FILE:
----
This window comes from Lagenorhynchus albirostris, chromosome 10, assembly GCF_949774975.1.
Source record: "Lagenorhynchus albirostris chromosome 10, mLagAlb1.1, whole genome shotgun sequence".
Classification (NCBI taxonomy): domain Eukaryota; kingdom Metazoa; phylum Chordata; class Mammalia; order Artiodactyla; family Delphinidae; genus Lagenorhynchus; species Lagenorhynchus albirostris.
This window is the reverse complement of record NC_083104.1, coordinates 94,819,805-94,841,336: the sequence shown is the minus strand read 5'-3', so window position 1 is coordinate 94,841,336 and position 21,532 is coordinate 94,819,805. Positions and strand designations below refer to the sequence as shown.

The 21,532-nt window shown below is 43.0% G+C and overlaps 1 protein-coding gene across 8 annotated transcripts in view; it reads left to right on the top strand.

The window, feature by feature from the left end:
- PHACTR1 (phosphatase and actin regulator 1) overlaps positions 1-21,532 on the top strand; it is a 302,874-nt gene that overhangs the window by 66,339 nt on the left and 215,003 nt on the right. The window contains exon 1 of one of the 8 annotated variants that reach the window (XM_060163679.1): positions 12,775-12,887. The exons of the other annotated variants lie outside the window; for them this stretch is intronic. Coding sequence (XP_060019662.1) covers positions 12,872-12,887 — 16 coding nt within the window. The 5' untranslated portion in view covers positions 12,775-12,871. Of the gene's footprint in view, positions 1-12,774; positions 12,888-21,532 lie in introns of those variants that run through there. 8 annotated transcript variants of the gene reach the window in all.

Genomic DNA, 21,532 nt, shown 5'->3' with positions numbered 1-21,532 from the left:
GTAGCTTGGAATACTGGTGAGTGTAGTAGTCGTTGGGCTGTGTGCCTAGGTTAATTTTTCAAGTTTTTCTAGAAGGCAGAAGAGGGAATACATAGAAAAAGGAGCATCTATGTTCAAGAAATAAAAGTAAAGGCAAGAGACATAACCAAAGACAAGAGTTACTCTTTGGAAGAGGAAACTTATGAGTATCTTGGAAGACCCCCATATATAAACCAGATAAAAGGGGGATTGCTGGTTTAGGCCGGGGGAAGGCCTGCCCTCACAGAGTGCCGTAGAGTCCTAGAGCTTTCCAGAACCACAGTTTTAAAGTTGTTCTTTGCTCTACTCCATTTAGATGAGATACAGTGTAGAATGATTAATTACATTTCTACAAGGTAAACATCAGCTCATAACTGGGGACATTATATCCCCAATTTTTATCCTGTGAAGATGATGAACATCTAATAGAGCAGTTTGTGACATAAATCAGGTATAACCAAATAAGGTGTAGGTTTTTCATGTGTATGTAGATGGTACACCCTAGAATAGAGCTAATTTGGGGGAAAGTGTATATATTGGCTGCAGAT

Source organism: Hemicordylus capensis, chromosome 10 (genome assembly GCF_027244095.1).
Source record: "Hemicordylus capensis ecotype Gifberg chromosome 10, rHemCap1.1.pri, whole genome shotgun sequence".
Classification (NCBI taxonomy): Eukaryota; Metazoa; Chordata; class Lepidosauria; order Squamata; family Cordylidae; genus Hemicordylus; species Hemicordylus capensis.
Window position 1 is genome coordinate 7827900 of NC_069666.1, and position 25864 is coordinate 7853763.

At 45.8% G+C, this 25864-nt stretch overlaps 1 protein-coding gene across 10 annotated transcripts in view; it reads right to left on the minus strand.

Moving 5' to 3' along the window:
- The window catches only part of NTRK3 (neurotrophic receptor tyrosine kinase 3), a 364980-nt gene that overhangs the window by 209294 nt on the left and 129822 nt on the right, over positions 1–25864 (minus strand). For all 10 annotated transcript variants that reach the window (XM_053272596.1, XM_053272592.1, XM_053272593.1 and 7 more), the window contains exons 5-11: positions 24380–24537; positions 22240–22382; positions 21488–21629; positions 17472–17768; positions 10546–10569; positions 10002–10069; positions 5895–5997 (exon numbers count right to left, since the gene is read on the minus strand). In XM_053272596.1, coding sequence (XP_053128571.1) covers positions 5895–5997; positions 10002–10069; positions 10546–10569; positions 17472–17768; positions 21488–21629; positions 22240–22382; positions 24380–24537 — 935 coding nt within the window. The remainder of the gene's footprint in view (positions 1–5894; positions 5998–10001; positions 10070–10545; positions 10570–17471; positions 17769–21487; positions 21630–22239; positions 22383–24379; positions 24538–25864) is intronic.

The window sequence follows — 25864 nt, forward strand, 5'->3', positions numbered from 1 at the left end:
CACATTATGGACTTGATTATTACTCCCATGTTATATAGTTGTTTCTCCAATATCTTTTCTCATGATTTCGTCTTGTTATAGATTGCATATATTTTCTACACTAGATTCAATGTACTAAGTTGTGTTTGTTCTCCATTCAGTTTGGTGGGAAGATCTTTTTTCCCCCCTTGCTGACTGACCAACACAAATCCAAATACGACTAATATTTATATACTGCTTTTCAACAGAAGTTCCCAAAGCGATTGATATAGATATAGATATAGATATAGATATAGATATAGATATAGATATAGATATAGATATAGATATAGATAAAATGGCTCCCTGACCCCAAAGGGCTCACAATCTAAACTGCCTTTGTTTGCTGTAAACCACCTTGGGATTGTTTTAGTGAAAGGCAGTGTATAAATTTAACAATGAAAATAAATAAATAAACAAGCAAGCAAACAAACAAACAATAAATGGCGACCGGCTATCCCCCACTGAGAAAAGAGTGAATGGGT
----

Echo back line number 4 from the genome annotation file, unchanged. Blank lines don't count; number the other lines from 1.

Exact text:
This window is the reverse complement of record NC_083104.1, coordinates 94,819,805-94,841,336: the sequence shown is the minus strand read 5'-3', so window position 1 is coordinate 94,841,336 and position 21,532 is coordinate 94,819,805. Positions and strand designations below refer to the sequence as shown.